I guess things I have been thinking about are what we value. My car is five years old and I still think of it as brand new. (My last car was ten years old when we got rid of it.) It is a Subaru Forrester nothing fancy. Steve's car is a Ford Escape and is four years old. So we are not driving fancy cars. I see many neighbors who do, but could care less. Even though I'm in my car a lot to me as long as it is dependable nothing else matters. I know it will start when I need it to and we always maintain them well. Steve is rather meticulous about it.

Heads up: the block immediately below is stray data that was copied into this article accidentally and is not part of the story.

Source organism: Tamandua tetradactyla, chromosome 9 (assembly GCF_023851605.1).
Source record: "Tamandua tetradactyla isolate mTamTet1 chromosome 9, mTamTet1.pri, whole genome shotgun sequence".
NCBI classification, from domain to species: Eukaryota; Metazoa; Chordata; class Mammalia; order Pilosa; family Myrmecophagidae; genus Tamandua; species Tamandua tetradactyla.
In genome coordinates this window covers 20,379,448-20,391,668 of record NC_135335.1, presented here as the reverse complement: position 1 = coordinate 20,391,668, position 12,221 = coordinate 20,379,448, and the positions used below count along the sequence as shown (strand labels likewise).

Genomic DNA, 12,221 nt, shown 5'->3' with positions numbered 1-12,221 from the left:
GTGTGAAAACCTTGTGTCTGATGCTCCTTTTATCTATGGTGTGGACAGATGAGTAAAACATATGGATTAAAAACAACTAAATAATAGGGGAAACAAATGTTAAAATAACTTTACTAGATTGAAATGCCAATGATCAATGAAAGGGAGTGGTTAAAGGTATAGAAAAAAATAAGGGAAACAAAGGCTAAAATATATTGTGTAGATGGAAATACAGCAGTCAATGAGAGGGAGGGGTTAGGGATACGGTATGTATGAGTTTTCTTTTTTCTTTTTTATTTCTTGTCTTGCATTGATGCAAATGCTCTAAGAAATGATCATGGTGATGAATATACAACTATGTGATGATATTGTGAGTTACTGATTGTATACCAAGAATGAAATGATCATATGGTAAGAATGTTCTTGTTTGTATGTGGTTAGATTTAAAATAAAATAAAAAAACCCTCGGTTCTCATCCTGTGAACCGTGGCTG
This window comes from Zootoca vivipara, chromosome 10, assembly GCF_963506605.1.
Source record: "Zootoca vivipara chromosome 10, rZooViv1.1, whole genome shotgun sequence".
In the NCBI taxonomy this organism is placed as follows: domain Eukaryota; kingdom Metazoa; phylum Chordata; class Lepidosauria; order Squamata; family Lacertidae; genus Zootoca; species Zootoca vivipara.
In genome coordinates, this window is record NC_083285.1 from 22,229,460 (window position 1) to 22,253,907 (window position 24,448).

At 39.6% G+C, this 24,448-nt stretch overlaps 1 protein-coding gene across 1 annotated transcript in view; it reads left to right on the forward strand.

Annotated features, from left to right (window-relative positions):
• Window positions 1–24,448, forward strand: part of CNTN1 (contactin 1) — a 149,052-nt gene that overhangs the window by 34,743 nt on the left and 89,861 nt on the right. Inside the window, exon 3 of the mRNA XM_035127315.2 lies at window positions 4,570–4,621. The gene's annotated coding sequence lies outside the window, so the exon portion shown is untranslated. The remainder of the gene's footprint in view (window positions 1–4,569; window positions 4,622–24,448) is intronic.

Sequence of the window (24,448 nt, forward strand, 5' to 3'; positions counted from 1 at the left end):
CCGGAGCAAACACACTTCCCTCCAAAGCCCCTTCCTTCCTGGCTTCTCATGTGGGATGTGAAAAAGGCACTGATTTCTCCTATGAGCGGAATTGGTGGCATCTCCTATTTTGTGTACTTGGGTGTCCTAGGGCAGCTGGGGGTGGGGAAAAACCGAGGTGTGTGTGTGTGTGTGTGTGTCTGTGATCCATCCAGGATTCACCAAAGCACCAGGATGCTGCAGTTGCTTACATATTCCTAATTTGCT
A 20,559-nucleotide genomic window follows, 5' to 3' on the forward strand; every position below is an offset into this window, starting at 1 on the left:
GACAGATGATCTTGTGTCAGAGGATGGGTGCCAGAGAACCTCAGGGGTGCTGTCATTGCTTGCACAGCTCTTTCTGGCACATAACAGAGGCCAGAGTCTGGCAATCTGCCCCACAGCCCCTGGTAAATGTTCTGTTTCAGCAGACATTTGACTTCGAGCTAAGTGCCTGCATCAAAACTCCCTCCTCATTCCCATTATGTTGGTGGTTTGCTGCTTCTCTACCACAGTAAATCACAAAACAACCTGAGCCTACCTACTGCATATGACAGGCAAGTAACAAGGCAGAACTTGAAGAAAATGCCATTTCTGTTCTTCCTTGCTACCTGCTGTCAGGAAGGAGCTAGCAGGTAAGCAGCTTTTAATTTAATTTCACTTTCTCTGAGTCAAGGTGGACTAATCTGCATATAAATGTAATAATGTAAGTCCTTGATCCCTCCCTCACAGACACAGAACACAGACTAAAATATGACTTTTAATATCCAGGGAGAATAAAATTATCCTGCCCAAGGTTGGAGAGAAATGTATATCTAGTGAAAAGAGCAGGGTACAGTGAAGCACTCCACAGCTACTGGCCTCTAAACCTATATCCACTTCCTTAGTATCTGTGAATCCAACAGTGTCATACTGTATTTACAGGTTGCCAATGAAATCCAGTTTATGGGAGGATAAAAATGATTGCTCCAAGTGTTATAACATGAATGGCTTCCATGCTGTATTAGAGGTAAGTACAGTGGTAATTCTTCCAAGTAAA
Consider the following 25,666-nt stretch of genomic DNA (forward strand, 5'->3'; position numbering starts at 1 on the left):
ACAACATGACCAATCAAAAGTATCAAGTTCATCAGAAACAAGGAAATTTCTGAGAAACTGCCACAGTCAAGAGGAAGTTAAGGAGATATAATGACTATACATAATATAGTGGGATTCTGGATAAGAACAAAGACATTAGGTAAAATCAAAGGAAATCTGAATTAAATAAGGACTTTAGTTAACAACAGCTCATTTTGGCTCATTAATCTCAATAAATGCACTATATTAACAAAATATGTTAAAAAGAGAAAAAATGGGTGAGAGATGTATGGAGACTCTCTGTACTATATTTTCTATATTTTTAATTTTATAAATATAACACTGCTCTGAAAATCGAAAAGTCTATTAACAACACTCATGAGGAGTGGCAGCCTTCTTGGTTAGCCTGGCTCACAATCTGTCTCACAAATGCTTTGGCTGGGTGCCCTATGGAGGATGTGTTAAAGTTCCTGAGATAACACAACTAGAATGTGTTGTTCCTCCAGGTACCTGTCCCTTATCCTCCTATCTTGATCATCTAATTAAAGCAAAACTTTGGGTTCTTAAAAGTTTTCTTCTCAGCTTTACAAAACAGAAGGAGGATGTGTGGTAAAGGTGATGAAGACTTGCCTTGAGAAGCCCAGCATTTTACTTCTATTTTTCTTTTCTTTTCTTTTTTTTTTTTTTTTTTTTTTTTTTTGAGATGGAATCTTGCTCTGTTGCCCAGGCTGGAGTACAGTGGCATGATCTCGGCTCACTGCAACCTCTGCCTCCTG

So many of our decisions come from how we want to live our lives. We do not want to be the family that people need to keep up with or try to keep up with any other family. We want to have time together and teach Hazel our values. We feel strongly that religion is important and want Hazel to be active in a church. We have decided on my church (I'm protestant and Steve's catholic), but we take Hazel to mass every once in awhile as well. I watch how the families with young children stop coming to church and hear about all the sporting events that take place on Sundays. I understand why, but can't imagine letting Hazel belong to a team that plays most of their games during church time. I remember being young and going to my grandparents house for Sunday dinner after church--it was always a steak dinner. Are our children going to have these connections and breaks in life? Steve and I have decided that we want to consciously put this break in Hazel's life (and our own). After church we are planning on having family time after Hazel stops napping. She usually comes home and has lunch and takes her nap right now after church. But when she no longer naps, we want to have a family meal and then a family activity--a walk in the state park nearby, play a game, something fun and together.